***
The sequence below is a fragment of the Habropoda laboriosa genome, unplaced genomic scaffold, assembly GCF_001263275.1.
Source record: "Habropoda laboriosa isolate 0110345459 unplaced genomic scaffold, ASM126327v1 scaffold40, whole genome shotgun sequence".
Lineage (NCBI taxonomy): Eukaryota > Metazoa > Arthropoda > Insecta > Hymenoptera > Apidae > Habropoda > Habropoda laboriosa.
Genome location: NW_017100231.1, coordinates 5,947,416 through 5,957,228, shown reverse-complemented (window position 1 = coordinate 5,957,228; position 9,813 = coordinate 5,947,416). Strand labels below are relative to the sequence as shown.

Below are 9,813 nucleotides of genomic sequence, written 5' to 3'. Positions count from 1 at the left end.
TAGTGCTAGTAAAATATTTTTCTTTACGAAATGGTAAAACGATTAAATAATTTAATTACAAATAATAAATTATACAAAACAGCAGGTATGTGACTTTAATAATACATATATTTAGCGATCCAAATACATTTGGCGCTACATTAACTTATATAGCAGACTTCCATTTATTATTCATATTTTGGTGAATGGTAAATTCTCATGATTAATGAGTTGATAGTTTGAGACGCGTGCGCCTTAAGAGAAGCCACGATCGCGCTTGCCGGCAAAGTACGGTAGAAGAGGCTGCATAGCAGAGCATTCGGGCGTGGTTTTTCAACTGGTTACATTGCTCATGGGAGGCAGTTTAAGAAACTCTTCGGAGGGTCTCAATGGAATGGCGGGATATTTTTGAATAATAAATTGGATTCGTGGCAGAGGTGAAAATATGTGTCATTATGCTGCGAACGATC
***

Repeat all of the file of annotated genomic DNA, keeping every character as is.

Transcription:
The sequence below is a fragment of the Habropoda laboriosa genome, unplaced genomic scaffold, assembly GCF_001263275.1.
Source record: "Habropoda laboriosa isolate 0110345459 unplaced genomic scaffold, ASM126327v1 scaffold40, whole genome shotgun sequence".
Lineage (NCBI taxonomy): Eukaryota > Metazoa > Arthropoda > Insecta > Hymenoptera > Apidae > Habropoda > Habropoda laboriosa.
Genome location: NW_017100231.1, coordinates 5,947,416 through 5,957,228, shown reverse-complemented (window position 1 = coordinate 5,957,228; position 9,813 = coordinate 5,947,416). Strand labels below are relative to the sequence as shown.

Below are 9,813 nucleotides of genomic sequence, written 5' to 3'. Positions count from 1 at the left end.
TAGTGCTAGTAAAATATTTTTCTTTACGAAATGGTAAAACGATTAAATAATTTAATTACAAATAATAAATTATACAAAACAGCAGGTATGTGACTTTAATAATACATATATTTAGCGATCCAAATACATTTGGCGCTACATTAACTTATATAGCAGACTTCCATTTATTATTCATATTTTGGTGAATGGTAAATTCTCATGATTAATGAGTTGATAGTTTGAGACGCGTGCGCCTTAAGAGAAGCCACGATCGCGCTTGCCGGCAAAGTACGGTAGAAGAGGCTGCATAGCAGAGCATTCGGGCGTGGTTTTTCAACTGGTTACATTGCTCATGGGAGGCAGTTTAAGAAACTCTTCGGAGGGTCTCAATGGAATGGCGGGATATTTTTGAATAATAAATTGGATTCGTGGCAGAGGTGAAAATATGTGTCATTATGCTGCGAACGATC